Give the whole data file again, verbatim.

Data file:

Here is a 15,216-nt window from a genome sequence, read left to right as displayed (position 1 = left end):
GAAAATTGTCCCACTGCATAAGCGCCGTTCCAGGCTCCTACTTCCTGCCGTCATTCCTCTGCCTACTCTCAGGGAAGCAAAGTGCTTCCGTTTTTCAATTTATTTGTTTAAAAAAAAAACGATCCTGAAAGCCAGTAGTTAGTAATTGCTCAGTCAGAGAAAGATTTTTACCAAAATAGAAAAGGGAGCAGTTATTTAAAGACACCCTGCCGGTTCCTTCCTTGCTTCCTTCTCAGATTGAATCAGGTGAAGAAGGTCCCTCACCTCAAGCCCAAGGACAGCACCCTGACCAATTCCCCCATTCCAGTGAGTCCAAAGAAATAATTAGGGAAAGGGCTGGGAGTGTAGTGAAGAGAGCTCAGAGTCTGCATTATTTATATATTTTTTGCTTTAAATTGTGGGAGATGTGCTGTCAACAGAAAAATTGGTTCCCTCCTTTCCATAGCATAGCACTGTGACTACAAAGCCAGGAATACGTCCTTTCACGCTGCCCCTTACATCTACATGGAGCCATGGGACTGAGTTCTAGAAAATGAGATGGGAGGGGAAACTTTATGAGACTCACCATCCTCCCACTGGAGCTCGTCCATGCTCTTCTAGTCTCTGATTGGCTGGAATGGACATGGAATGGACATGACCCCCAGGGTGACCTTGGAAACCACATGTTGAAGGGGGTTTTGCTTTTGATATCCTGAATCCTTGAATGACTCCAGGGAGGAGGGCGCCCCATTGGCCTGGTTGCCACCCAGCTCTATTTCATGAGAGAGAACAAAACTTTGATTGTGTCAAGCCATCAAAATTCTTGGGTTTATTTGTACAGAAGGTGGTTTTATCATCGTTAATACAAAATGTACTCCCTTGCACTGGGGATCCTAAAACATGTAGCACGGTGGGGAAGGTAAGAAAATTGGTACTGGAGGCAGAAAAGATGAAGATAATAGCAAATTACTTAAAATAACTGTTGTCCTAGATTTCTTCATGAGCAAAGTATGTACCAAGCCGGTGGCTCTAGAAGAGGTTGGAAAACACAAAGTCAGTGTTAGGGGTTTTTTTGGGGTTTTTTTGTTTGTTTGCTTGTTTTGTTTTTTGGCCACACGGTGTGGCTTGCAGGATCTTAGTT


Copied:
Here is a 15,216-nt window from a genome sequence, read left to right as displayed (position 1 = left end):
GAAAATTGTCCCACTGCATAAGCGCCGTTCCAGGCTCCTACTTCCTGCCGTCATTCCTCTGCCTACTCTCAGGGAAGCAAAGTGCTTCCGTTTTTCAATTTATTTGTTTAAAAAAAAAACGATCCTGAAAGCCAGTAGTTAGTAATTGCTCAGTCAGAGAAAGATTTTTACCAAAATAGAAAAGGGAGCAGTTATTTAAAGACACCCTGCCGGTTCCTTCCTTGCTTCCTTCTCAGATTGAATCAGGTGAAGAAGGTCCCTCACCTCAAGCCCAAGGACAGCACCCTGACCAATTCCCCCATTCCAGTGAGTCCAAAGAAATAATTAGGGAAAGGGCTGGGAGTGTAGTGAAGAGAGCTCAGAGTCTGCATTATTTATATATTTTTTGCTTTAAATTGTGGGAGATGTGCTGTCAACAGAAAAATTGGTTCCCTCCTTTCCATAGCATAGCACTGTGACTACAAAGCCAGGAATACGTCCTTTCACGCTGCCCCTTACATCTACATGGAGCCATGGGACTGAGTTCTAGAAAATGAGATGGGAGGGGAAACTTTATGAGACTCACCATCCTCCCACTGGAGCTCGTCCATGCTCTTCTAGTCTCTGATTGGCTGGAATGGACATGGAATGGACATGACCCCCAGGGTGACCTTGGAAACCACATGTTGAAGGGGGTTTTGCTTTTGATATCCTGAATCCTTGAATGACTCCAGGGAGGAGGGCGCCCCATTGGCCTGGTTGCCACCCAGCTCTATTTCATGAGAGAGAACAAAACTTTGATTGTGTCAAGCCATCAAAATTCTTGGGTTTATTTGTACAGAAGGTGGTTTTATCATCGTTAATACAAAATGTACTCCCTTGCACTGGGGATCCTAAAACATGTAGCACGGTGGGGAAGGTAAGAAAATTGGTACTGGAGGCAGAAAAGATGAAGATAATAGCAAATTACTTAAAATAACTGTTGTCCTAGATTTCTTCATGAGCAAAGTATGTACCAAGCCGGTGGCTCTAGAAGAGGTTGGAAAACACAAAGTCAGTGTTAGGGGTTTTTTTGGGGTTTTTTTGTTTGTTTGCTTGTTTTGTTTTTTGGCCACACGGTGTGGCTTGCAGGATCTTAGTT